(N.B. There is some spoiler material in the following discussion of the movie. If in doubt, do not read.) Hiring Paul Verhoeven to direct Total Recall was a wise decision by Schwarzenegger and co. since the filmmaker already had previous experience of working not only in the special effects-laden sci-fi genre (Robocop) but, more importantly, with the intricacies of multi-layered narrative. Verhoeven's excellent Dutch psycho-thriller The Fourth Man - featuring a psychologically unstable writer whose delirious imagination might be affecting his sense of reality - presented an enigmatic story carefully constructed to operate on more than one level, and the director realised that Total Recall would afford him the opportunity to re-visit this intriguing concept. In fact, Verhoeven has stated that Total Recall was the middle film in his 'psychosis trilogy', three of his American films that explored the dual nature of identity. Verhoeven's Robocop told the tale of a robot who discovers he was once human, and his subsequent Basic Instinct dealt with a central character who was either extremely psychotic or just awesomely, preternaturally astute.
Total Recall offers a similarly ambiguous scenario - is Quaid actually an amnesiac intelligence agent, or is he just getting the virtual adventure he paid for? - one that requires the viewer to make up his/her own mind about what is real and what isn't. Verhoeven certainly doesn't make it easy though - he deliberately blurs the line between fantasy and reality throughout the entire story, incorporating tantalising plot revelations and clever visual motifs designed to make us question the actuality of what we are watching. In this regard, two scenes in particular stick out - firstly, Quaid's discussions with the Rekall staff concerning the exact specifications of his 'virtual vacation' and secondly, his disorienting hotel-room visit from Dr. Edgemar later on in the film. The first scene is significant because as the story advances we become aware that the entire basic premise of Quaid's adventure (and indeed the movie) has been formulated both by the Rekall rep's sales pitch ("you get the girl, kill the bad guys and save the entire planet") and the answers Quaid provides when asked to help fine-tune his ideal ego trip adventure, which we learn is entitled "Blue Sky on Mars"! Yes, it might just be an amazing coincidence but the second example is even more befuddling, providing even stronger evidence that Quaid's journey has in fact been nothing more than a wild head-trip gone haywire. Thoroughly caught up in his action-packed adventure by this stage, Quaid - and the audience - suddenly finds his perception of his environment undermined by the calm and rational Edgemar's declaration that Quaid is actually still at Rekall but that he is "experiencing a freeform delusion…triggered by acute neurochemical trauma". Worse still, Edgemar goes on to say that Quaid will "be stuck in permanent psychosis" if he chooses to continue his virtual ego trip, and his description of Quaid's consequent destiny offers a chillingly accurate prognosis of the remainder of the movie. This was an audacious move by Verhoeven and the director ensures that our uncertainty as to Quaid's actual fate remains even as the end credits roll thanks to his decision to use an ambiguous fade to white over the film's final (triumphant?) image.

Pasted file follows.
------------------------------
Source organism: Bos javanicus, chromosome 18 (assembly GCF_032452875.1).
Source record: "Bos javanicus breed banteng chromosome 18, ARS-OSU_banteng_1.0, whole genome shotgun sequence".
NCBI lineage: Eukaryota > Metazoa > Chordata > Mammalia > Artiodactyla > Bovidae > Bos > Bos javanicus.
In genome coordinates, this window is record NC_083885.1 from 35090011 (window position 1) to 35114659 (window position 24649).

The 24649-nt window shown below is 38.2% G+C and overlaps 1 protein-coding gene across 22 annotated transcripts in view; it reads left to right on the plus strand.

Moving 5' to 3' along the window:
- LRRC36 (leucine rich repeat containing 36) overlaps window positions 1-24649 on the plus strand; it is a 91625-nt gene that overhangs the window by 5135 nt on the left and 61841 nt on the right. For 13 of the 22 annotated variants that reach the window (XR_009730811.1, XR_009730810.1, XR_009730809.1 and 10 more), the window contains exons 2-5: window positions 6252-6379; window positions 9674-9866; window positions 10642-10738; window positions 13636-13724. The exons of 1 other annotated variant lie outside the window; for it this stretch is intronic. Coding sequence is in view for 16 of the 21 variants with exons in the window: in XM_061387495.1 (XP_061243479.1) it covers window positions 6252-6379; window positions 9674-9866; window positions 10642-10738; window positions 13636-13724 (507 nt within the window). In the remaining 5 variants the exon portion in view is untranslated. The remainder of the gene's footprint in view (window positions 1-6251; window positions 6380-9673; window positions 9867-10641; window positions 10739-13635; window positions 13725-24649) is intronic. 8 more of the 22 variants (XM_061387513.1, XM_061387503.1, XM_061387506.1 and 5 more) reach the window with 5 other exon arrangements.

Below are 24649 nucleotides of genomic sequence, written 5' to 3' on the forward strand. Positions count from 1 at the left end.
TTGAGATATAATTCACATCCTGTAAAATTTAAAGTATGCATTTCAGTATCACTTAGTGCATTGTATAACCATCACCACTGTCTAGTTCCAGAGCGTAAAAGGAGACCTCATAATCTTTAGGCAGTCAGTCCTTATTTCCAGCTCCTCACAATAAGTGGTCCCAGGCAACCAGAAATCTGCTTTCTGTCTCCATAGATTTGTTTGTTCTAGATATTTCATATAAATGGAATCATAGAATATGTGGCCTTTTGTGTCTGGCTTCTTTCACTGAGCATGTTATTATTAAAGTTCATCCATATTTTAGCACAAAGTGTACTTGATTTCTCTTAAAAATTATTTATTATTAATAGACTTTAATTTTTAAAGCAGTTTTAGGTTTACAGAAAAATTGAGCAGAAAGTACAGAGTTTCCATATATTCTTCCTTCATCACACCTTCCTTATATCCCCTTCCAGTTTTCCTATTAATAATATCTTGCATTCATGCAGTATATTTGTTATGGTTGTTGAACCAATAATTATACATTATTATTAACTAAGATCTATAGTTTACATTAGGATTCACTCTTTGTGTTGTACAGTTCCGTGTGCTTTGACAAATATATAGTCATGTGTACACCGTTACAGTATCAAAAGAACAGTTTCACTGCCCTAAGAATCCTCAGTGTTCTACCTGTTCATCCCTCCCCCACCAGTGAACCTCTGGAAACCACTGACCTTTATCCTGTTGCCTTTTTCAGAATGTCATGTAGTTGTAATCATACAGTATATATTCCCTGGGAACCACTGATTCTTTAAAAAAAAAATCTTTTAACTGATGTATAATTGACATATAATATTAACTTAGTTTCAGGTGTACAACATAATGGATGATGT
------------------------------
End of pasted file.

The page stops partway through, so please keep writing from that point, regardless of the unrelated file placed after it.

Unreality, or the intricate blending of reality and artifice, is a recurrent theme in Total Recall; one of the most impressive aspects of the film is its often spectacular visualisation of the story's futuristic setting but we could argue that even that is liable to the extravagant exaggerations of Quaid's ego trip. We see wall-mounted viewscreens, technologically advanced X-ray machines, even devices that allow women to change instantaneously the colour of their fingernails in Quaid's day-to-day life but following our hero's visit to Rekall, Total Recall's vision of the future becomes even more eye-popping. Holograms, robotic cab drivers, fabulous disguises (that double as explosives), and most memorably, the parade of increasingly bizarre and grotesque-looking mutants that Quaid encounters on Mars - surely all this can't be real, can it? One way or the other, the sheer outlandish spectacle of it all adds a sense of unreality to the proceedings that only enhances the dream/reality confusion of Verhoeven's mind-bending story.